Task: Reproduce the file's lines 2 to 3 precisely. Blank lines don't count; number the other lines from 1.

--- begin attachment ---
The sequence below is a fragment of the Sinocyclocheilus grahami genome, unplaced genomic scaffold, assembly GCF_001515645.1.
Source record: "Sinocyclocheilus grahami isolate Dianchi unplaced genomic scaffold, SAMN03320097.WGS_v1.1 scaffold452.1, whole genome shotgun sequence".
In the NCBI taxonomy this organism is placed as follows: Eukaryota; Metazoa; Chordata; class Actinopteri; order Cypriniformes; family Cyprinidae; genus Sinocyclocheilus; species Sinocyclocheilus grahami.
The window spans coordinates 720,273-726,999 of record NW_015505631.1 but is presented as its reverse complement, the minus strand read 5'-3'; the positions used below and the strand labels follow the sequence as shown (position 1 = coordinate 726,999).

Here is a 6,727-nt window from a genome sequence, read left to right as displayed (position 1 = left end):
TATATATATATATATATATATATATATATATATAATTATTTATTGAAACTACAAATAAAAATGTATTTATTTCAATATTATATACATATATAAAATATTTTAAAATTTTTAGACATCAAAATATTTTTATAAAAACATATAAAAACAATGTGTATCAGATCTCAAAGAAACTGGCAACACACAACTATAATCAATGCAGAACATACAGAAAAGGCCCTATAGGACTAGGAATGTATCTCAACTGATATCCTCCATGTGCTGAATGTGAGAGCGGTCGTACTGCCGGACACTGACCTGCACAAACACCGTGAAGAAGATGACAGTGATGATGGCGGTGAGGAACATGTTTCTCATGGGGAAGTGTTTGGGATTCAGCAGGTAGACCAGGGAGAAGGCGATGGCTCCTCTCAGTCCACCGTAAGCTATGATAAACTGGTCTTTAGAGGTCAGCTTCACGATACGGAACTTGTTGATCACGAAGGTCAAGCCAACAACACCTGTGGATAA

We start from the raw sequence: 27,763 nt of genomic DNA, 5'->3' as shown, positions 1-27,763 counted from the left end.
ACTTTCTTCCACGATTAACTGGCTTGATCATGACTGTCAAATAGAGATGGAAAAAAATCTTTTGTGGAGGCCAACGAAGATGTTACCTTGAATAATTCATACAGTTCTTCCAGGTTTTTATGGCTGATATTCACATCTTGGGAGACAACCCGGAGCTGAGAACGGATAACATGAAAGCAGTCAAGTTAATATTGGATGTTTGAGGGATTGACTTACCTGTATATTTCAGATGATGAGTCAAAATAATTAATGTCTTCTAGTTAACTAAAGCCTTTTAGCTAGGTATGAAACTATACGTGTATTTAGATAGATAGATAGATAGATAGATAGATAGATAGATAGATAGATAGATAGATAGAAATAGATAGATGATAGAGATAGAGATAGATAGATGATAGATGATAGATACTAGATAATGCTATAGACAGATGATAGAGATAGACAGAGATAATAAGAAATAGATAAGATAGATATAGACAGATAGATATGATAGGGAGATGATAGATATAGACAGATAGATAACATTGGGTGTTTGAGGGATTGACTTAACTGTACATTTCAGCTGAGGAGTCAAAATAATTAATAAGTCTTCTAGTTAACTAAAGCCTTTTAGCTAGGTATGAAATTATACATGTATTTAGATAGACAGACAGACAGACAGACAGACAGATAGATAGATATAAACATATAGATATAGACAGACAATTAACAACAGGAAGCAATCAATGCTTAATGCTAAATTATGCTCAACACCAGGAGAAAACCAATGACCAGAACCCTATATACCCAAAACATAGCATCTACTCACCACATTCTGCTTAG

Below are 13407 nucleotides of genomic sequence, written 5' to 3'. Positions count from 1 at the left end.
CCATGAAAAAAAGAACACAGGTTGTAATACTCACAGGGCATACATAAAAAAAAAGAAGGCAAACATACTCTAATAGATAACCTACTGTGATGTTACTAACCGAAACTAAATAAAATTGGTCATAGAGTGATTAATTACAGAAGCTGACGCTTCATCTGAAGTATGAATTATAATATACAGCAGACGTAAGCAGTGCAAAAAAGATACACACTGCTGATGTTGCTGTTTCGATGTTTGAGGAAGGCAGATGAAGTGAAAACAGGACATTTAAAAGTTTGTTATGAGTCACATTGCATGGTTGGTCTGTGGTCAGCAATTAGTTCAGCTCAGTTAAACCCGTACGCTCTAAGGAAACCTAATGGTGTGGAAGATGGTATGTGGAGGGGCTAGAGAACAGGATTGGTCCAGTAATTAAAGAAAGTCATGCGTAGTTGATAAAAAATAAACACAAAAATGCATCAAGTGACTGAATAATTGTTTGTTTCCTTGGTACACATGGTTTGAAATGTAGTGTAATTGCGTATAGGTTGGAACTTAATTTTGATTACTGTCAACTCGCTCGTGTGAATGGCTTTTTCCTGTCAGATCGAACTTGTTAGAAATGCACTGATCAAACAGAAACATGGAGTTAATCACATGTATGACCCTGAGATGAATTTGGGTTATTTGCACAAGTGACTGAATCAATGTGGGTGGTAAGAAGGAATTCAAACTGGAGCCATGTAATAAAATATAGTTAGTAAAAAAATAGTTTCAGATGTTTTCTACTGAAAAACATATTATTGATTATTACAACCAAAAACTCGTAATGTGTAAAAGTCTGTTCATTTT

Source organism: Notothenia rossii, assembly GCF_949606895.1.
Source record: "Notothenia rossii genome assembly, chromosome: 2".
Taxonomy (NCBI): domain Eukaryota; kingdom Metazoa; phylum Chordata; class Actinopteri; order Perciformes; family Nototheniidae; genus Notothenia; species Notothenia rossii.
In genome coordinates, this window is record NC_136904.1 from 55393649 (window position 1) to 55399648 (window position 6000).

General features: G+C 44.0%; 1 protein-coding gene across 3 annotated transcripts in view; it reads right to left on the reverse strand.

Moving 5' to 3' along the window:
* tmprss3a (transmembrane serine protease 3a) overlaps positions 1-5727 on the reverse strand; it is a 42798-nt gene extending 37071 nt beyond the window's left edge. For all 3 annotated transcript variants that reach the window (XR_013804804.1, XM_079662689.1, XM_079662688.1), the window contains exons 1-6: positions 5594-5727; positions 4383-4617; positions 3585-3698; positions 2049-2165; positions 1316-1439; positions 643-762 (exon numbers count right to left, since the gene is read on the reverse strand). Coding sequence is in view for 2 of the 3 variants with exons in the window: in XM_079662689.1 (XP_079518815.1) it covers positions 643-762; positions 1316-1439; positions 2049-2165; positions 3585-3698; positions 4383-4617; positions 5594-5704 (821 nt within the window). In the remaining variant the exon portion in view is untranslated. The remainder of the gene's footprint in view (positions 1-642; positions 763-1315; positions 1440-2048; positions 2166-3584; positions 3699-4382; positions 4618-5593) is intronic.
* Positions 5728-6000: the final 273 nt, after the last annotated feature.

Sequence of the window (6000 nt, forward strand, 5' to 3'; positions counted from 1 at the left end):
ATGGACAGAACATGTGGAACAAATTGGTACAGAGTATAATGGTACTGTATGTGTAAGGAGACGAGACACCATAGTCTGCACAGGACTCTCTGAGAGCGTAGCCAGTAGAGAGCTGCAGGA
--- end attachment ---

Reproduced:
Source record: "Sinocyclocheilus grahami isolate Dianchi unplaced genomic scaffold, SAMN03320097.WGS_v1.1 scaffold452.1, whole genome shotgun sequence".
In the NCBI taxonomy this organism is placed as follows: Eukaryota; Metazoa; Chordata; class Actinopteri; order Cypriniformes; family Cyprinidae; genus Sinocyclocheilus; species Sinocyclocheilus grahami.